Gayle Sproul

Gayle Sproul, KLN '80 began college at only 16, the start of her very impressive career. She worked her way up, becoming one of the only female partners at her law firm, and now serves as the senior vice president of the law department at CBS. Often the only woman in the room, and at times the youngest person in the room, her story is one of courage and overcoming adversity.

Sproul started off like many students—unsure of exactly what she wanted to do. She attended the Philadelphia High School for Girls in Philadelphia and graduated early, studying at Temple University during the post-Vietnam years.

"In the era that I went to college, there were many returning Vietnam Vets, who were often up to 10 years older than me, in my classes. So it was a bit of a cultural shock, coming as I did from cloistered halls of Girls High," Sproul said. "By the time I came to graduate school at Temple, though, my age was not really a factor anymore. I was just always the youngest person in the class."

Initially a biology student, Sproul was dealing with the pressure of being young while also trying to figure out what exactly she wanted to do. Enter Watergate. It uncovered far-reaching government corruption in the country's highest offices, leading to the resignation of President Richard Nixon. As a summer camp counselor during the Congressional hearings, Sproul was hooked on the coverage.

"I would take every opportunity I could to sneak into the lounge and watch the hearings. I came to idolize Barbara Jordan and just loved to hear her say the word 'Constitution,'" she said. "I was in awe of the power of great journalism and the Constitution that made it possible."

This sparked a love of journalism, and she returned to Temple to get her master's in the field. With Watergate not far from her mind, she took a required law and ethics course as part of her degree, and it completely changed her track. During that time, she worked for NFL Films to support herself financially.

"I loved reading the assigned cases that established the bedrock principles ensuring freedom of the press and I decided that I was going to law school," she said.

Sproul attended Villanova Law School and determined that she wanted to be a media defense lawyer.

"[F]rom the very first day of law school, I was very clear about what I wanted to do. I tailored my coursework and my writing for law review on media and First Amendment issues, to the extent that I could," Sproul said. "I worked at the Reporters Committee for Freedom of the Press in Washington, D.C. during my first summer and then looked around for law firms that had practice groups that did the kind of work I wanted to do and aimed for them."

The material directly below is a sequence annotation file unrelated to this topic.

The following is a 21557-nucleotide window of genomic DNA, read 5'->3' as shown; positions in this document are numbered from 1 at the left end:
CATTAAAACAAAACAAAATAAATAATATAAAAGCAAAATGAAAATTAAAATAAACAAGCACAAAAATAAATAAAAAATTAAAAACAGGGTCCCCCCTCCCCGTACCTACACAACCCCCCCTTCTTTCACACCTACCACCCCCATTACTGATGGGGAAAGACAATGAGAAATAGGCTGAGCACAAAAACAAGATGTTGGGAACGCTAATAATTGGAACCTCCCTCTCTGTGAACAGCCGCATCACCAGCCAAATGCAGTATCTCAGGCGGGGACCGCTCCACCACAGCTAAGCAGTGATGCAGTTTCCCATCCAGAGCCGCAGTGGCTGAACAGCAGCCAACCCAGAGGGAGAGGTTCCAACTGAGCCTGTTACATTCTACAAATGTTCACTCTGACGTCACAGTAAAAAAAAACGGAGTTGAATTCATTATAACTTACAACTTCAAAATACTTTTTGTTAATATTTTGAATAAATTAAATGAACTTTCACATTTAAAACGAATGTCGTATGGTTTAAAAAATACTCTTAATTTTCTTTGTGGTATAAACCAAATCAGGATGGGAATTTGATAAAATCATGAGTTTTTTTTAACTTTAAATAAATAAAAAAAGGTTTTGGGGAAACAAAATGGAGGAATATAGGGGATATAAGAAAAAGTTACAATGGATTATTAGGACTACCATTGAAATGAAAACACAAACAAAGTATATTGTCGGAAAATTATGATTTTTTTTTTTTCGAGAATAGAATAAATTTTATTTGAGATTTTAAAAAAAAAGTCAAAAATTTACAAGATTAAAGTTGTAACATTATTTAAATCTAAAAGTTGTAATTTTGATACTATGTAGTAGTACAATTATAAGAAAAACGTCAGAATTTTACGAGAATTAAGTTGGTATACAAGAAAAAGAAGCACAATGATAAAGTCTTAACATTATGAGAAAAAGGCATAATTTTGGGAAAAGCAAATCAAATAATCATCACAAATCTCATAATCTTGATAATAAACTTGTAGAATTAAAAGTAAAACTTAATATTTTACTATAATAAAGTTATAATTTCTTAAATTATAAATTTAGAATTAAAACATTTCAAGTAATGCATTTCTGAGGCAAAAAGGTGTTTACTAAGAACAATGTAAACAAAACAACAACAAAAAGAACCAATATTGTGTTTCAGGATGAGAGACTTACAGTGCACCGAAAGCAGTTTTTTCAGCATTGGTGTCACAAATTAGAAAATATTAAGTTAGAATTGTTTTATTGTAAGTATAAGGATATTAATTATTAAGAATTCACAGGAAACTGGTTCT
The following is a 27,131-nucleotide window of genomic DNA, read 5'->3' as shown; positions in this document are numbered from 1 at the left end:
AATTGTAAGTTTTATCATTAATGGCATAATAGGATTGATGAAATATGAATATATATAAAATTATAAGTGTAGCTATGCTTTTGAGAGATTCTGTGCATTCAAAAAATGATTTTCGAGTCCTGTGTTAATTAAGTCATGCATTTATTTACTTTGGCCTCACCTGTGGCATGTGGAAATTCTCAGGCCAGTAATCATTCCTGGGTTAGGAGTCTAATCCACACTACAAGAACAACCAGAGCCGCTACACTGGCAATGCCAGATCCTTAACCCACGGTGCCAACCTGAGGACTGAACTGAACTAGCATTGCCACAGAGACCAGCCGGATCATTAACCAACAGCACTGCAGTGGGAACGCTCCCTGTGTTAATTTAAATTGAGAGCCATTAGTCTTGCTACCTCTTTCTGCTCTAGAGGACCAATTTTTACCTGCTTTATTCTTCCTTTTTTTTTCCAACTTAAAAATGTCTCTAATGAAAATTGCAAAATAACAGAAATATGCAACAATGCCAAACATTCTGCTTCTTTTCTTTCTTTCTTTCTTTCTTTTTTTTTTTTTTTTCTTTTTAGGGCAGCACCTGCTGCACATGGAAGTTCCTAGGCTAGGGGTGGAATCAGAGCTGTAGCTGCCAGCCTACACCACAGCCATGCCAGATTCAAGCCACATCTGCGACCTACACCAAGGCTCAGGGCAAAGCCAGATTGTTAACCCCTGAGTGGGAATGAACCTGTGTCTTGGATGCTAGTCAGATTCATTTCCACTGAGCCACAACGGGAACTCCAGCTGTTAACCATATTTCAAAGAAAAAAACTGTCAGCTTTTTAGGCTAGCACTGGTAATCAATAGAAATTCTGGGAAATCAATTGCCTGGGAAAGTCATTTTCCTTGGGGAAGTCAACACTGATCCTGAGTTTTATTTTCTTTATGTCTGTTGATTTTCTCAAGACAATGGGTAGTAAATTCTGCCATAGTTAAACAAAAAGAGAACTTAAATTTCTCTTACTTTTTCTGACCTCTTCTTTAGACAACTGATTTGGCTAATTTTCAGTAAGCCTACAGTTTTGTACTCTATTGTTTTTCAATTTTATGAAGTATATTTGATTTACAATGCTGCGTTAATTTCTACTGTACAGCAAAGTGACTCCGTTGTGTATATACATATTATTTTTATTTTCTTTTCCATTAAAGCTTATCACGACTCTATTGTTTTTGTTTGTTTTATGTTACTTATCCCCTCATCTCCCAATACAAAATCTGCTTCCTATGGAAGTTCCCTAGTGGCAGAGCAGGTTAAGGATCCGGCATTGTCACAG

Sproul quickly secured a job with Levine, Sullivan Koch and Schultz (LSKS), a major First Amendment defense firm in Philadelphia. Being a woman only added to the difficulty of her position.

"I was a litigator and there were always older lawyers and judges who found it very difficult to deal with young women in the profession as the equals of men," Sproul said. "That has changed a great deal over the last 30 years." Despite the environment at the time, Sproul rose to become partner.

She was able to work on—and win—several notable cases during her time there. She defended the Pocono Record, an area newspaper, who was challenged over a multi-part series they ran to uncover widespread real estate fraud in the Poconos. The story ran by the paper detailed real estate schemes that happened in the area, often preying upon vulnerable, uneducated home buyers who ended up being forced into foreclosure.  After a three-week trial, the jury returned its verdict in an hour. Sproul considers winning this case one of her greatest achievements, along with representing the Associated Press in seeking and obtaining the release of portions of Bill Cosby's deposition.

She describes LSKS "a wonderful firm, a gem", and considers her colleagues to be top notch. However, when the firm recently went through a merger, Sproul decided to move on to CBS. While she just recently signed her offer, she knows this represents a huge milestone in her career. And to this day, she remains a proud Temple Owl.

Sproul said, "Temple grads are everywhere, including here, so it's great to be part of the alumni network."